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Ocean Freight Carriers See Red Skies Ahead
There are certainly professionals in the ocean freight carrier industry that think the worst of the rough financial seas is over for the world's transporters of ocean freight. There are also those in the ocean freight carrier industry that think the rough financial seas have just subsided a bit as the tradewinds slacken and ocean freight carrier movements of crude oil around the world grow.

There have certainly been signs of red skies on the horizon for the world's crude oil freight carriers in regions like Singapore and China. Demand for crude oil appears to be rising around the world in time with the prices for crude oil and exploration for new sources to feed the world's demand for crude oil.

In the ocean freight shipping forums around the freight industry professional and interested individuals have stated they think the worst of the rough financial seas appears to have passed and at present freight rates have been increasing. These individuals haven't been to Singapore and other regions of the world where ports are overflowing in many cases with ocean freight vessels of all sizes and types, which if you listen to some freight shipping professionals would seem to contradict the beliefs of those who see red skies on the horizon for the ocean freight shipping industry. Add to this the estimated 782 new ocean freight carrier vessels of crude oil and their support vessels that will be added to the world's fleet of crude oil transporters in 2010 and it might be a few months before we see the freight rates continue to rise. This could happen in the third or fourth quarter of 2010, according to sources in the ocean freight industry, but after that the new fleet should start to pay dividends for the international business of shipping ocean freight sometime in 2011 and beyond.
Posted on 30 Sep 2010 by Momentum
China's Ocean Freight Carriers of Crude Oil
Ocean freight carriers in China's exploding freight industry tasked with delivering the crude oil China needs to keep its industry working will be expected to face-the-music if China experiences an oil spill as tragic and damaging to Mother Earth as the Exxon Valdez affair in Alaska. There are certainly professionals in the worldwide ocean freight carrier industry that figure China will have to experience its own Exxon Valdez, before China's ocean freight shipping industry will look up and pay attention to the growing concern over China's unrelenting growth in the ocean transport industry and the growing problem with pollution produced by China's ocean freight shipping industry.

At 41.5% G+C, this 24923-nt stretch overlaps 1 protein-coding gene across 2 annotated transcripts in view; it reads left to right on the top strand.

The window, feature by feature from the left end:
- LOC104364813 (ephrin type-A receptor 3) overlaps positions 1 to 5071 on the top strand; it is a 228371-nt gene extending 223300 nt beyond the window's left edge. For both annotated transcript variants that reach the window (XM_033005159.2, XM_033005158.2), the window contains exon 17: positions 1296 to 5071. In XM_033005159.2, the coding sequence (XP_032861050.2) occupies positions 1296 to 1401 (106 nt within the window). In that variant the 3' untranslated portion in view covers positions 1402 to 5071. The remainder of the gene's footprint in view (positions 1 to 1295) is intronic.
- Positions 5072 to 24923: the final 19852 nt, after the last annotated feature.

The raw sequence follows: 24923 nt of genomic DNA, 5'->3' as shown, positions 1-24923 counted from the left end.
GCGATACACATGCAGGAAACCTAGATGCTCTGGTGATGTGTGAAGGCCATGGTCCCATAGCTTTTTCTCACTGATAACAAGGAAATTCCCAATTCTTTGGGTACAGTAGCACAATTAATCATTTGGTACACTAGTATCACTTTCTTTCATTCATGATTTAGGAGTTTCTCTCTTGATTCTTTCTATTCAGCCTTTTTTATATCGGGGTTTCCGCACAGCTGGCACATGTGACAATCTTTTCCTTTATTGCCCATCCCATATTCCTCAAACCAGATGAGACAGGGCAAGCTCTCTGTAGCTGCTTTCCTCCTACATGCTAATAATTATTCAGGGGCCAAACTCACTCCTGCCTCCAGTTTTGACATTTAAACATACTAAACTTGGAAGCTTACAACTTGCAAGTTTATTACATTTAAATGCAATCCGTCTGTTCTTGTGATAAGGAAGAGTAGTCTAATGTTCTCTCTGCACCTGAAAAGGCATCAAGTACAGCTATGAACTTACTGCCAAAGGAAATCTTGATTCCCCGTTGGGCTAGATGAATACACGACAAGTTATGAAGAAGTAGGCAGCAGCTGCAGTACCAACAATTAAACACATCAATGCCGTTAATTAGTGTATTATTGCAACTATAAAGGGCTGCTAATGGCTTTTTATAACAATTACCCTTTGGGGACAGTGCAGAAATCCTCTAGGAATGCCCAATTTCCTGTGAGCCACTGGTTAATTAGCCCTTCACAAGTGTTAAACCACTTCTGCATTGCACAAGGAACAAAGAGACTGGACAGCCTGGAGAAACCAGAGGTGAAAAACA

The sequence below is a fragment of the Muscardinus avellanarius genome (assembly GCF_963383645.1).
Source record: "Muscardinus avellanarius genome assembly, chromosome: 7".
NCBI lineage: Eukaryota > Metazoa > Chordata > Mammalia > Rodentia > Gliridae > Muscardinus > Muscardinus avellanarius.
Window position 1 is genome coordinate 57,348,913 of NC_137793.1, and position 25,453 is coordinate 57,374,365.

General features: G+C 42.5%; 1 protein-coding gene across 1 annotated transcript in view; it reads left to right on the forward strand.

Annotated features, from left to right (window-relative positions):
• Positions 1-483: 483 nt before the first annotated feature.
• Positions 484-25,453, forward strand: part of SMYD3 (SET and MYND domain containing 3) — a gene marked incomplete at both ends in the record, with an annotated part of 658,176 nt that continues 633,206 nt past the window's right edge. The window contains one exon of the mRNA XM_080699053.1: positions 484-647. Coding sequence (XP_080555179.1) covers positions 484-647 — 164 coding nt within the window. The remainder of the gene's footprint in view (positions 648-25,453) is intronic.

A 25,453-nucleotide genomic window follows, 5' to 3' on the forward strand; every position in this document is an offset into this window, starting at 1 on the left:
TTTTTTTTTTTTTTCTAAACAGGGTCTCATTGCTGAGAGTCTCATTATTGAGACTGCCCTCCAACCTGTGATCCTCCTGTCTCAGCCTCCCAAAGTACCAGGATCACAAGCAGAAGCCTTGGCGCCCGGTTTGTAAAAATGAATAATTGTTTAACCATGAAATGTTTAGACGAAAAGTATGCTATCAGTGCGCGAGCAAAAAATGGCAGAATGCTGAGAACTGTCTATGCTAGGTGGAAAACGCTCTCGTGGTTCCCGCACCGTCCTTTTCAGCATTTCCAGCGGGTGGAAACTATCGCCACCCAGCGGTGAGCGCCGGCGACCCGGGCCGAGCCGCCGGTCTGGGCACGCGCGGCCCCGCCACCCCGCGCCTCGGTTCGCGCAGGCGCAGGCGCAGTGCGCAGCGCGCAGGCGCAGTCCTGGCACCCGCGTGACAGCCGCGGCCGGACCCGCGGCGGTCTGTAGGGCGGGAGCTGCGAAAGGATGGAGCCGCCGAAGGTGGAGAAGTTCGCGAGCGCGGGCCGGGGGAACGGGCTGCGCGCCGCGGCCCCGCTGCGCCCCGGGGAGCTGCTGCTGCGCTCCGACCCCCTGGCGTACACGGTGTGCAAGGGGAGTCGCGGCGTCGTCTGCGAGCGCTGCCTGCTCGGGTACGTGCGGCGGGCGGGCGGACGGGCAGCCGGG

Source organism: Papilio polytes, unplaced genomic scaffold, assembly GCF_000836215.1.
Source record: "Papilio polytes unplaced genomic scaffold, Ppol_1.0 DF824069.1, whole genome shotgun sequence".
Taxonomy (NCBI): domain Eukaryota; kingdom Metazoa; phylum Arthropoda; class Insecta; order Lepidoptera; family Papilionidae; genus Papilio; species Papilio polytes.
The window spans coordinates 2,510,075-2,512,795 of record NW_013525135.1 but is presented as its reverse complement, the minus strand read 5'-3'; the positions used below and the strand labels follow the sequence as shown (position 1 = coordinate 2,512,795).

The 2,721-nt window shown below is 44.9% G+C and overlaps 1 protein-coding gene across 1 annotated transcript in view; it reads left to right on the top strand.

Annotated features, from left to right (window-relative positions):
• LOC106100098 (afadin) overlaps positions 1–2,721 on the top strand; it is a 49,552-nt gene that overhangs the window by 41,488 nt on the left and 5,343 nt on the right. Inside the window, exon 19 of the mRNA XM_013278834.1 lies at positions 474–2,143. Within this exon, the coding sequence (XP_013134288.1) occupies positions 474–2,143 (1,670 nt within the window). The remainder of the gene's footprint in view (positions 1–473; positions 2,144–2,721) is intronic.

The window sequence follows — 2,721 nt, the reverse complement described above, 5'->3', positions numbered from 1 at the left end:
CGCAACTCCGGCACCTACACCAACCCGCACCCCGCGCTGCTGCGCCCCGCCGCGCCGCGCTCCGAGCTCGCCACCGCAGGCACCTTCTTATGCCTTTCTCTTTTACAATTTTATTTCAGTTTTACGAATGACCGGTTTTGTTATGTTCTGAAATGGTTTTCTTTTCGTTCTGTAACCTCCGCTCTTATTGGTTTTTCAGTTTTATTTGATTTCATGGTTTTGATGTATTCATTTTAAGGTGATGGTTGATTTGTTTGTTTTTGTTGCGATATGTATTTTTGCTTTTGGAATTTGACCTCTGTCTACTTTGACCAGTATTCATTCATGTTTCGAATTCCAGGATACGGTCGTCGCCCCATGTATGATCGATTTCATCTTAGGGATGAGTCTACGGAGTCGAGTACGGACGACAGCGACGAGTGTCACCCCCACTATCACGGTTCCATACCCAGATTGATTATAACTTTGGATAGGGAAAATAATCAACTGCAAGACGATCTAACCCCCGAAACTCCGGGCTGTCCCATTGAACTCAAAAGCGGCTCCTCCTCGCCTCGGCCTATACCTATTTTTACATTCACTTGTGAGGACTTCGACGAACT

What's the probability of an Exxon Valdez or Erika type incident on China's waterways? Considering the growth in the demand for shipping services to transport crude oil to China and in China's growing domestic market, it many believe it might only be a matter of time before China experiences an environmental disaster on the scale of the Erika spill in Europe a decade ago or the more recent Exxon Valdez oil spill. This belief isn't necessarily a statement about the current safety standards of the world's shipping or shipbuilding industry, but a statistical norm that in some cases increases as each day passes without an oil spill occurring on the waterways freight carriers tasked with transporting crude oil in China use regularly. Once an oil spill occurs on China's waterways though the probability changes and it might be that China will need to experience an environmental disaster on the scale of the Exxon Valdez or Erika oil spill, before China will begin to make changes in the way it transports crude oil to destinations in China.

This it could certainly be argued was the case with ship owners in Europe and the United States, who seemingly became a galvanized weapon for change in the ocean crude oil transport industry, after the worldwide freight carrier industry came face-to-face with the public outcry over the problems caused for Mother Nature after the Exxon Valdez and Erika oil spills.

China would be better served by looking at the previous problems created for the freight carrier industry by the Exxon Valdez and Erika oil spills, and even the more recent problems with crude oil in the Gulf of Mexico, and learning from the hard lessons that others in the ocean crude oil transport industry had to learn the hard and expensive way. Still, knowing human nature, this probably isn't a likely scenario to occur in the years ahead, but it's still a possibility that we should try to pass onto our Chinese cousins.
Posted on 28 Sep 2010 by Momentum

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